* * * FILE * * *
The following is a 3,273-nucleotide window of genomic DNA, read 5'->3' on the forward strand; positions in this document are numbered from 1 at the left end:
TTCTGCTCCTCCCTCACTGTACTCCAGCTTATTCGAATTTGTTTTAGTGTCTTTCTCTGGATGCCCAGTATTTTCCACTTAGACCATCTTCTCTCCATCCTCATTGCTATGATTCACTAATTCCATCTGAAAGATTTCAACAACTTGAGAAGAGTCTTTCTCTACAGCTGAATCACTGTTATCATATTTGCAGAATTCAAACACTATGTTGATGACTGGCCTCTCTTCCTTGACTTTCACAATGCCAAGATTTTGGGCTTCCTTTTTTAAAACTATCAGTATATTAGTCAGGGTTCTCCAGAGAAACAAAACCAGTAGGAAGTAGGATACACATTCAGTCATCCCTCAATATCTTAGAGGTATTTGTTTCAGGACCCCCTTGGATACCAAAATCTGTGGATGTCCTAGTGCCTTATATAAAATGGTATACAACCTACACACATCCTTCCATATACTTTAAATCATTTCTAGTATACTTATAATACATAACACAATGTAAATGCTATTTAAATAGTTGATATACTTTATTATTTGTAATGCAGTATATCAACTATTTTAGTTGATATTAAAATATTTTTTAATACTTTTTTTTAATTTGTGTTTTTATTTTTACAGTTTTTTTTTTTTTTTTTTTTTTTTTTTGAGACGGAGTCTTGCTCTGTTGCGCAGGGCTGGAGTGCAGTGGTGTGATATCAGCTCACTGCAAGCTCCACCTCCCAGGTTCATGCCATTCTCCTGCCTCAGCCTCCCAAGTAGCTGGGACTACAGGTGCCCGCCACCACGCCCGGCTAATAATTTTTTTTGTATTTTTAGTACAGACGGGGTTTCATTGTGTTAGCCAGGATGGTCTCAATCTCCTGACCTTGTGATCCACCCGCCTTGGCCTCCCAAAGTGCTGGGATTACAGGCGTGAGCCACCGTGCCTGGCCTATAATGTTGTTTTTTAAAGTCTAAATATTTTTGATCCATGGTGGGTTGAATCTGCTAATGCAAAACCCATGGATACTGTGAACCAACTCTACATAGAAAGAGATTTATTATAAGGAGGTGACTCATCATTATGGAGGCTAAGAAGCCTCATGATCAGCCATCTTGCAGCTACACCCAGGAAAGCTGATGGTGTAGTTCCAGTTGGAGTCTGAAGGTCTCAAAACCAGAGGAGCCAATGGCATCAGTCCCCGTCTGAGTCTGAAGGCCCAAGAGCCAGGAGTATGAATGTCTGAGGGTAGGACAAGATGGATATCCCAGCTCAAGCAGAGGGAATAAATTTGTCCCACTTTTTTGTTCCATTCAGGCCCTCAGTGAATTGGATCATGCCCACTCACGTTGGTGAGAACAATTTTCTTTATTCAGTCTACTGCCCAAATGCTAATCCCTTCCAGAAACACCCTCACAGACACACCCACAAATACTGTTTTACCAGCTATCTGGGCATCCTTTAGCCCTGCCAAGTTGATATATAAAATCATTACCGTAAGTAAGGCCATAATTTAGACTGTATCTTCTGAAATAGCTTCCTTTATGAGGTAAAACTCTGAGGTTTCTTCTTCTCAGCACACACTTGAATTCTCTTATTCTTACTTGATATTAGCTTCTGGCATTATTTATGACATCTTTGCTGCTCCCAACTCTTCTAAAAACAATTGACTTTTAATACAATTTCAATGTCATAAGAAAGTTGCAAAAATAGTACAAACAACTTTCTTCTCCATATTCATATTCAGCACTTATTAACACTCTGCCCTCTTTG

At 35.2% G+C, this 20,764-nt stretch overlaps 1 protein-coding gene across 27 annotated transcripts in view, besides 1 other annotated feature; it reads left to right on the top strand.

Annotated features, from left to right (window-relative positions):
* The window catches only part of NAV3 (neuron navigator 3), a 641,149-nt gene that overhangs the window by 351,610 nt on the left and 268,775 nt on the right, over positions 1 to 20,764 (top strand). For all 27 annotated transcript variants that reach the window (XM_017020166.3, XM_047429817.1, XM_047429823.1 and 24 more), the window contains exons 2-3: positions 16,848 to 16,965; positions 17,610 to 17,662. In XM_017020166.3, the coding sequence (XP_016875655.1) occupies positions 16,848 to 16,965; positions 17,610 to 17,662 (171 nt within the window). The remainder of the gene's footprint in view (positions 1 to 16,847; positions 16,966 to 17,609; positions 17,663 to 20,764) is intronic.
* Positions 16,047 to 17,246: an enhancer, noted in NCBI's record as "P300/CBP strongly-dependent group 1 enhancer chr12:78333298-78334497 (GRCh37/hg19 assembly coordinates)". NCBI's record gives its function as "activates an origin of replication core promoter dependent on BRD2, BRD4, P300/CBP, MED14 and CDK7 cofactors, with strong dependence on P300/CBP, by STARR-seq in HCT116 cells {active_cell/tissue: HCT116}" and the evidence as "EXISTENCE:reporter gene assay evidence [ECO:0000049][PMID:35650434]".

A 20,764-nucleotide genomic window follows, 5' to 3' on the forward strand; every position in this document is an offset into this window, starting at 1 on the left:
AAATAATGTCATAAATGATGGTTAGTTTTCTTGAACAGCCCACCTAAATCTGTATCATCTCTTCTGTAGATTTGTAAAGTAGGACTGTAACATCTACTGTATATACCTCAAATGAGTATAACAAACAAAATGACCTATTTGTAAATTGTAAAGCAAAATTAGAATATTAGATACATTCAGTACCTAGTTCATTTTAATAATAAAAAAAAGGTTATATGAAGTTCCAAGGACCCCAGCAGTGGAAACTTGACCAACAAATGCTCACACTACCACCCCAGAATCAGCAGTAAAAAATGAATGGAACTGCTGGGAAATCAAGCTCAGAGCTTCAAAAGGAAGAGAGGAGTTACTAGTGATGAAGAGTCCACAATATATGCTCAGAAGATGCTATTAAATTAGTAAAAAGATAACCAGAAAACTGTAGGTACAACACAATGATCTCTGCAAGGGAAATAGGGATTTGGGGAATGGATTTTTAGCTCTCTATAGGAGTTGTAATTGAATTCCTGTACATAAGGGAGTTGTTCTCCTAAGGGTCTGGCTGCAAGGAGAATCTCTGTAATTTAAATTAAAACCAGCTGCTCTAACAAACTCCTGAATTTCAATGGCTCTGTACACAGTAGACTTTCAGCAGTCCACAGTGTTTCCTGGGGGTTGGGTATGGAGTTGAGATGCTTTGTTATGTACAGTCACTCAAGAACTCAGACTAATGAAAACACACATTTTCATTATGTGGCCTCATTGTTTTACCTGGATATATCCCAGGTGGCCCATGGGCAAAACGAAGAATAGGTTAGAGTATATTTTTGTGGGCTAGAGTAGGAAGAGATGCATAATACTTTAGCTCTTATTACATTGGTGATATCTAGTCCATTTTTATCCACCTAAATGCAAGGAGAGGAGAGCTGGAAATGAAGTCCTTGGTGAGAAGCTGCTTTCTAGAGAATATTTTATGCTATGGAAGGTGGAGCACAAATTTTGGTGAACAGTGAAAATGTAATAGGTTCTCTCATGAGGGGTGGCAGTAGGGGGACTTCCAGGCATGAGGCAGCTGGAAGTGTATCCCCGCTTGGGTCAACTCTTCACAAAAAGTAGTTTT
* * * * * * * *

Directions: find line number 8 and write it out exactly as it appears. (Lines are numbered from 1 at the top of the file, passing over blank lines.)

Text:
AAATAATGTCATAAATGATGGTTAGTTTTCTTGAACAGCCCACCTAAATCTGTATCATCTCTTCTGTAGATTTGTAAAGTAGGACTGTAACATCTACTGTATATACCTCAAATGAGTATAACAAACAAAATGACCTATTTGTAAATTGTAAAGCAAAATTAGAATATTAGATACATTCAGTACCTAGTTCATTTTAATAATAAAAAAAAGGTTATATGAAGTTCCAAGGACCCCAGCAGTGGAAACTTGACCAACAAATGCTCACACTACCACCCCAGAATCAGCAGTAAAAAATGAATGGAACTGCTGGGAAATCAAGCTCAGAGCTTCAAAAGGAAGAGAGGAGTTACTAGTGATGAAGAGTCCACAATATATGCTCAGAAGATGCTATTAAATTAGTAAAAAGATAACCAGAAAACTGTAGGTACAACACAATGATCTCTGCAAGGGAAATAGGGATTTGGGGAATGGATTTTTAGCTCTCTATAGGAGTTGTAATTGAATTCCTGTACATAAGGGAGTTGTTCTCCTAAGGGTCTGGCTGCAAGGAGAATCTCTGTAATTTAAATTAAAACCAGCTGCTCTAACAAACTCCTGAATTTCAATGGCTCTGTACACAGTAGACTTTCAGCAGTCCACAGTGTTTCCTGGGGGTTGGGTATGGAGTTGAGATGCTTTGTTATGTACAGTCACTCAAGAACTCAGACTAATGAAAACACACATTTTCATTATGTGGCCTCATTGTTTTACCTGGATATATCCCAGGTGGCCCATGGGCAAAACGAAGAATAGGTTAGAGTATATTTTTGTGGGCTAGAGTAGGAAGAGATGCATAATACTTTAGCTCTTATTACATTGGTGATATCTAGTCCATTTTTATCCACCTAAATGCAAGGAGAGGAGAGCTGGAAATGAAGTCCTTGGTGAGAAGCTGCTTTCTAGAGAATATTTTATGCTATGGAAGGTGGAGCACAAATTTTGGTGAACAGTGAAAATGTAATAGGTTCTCTCATGAGGGGTGGCAGTAGGGGGACTTCCAGGCATGAGGCAGCTGGAAGTGTATCCCCGCTTGGGTCAACTCTTCACAAAAAGTAGTTTT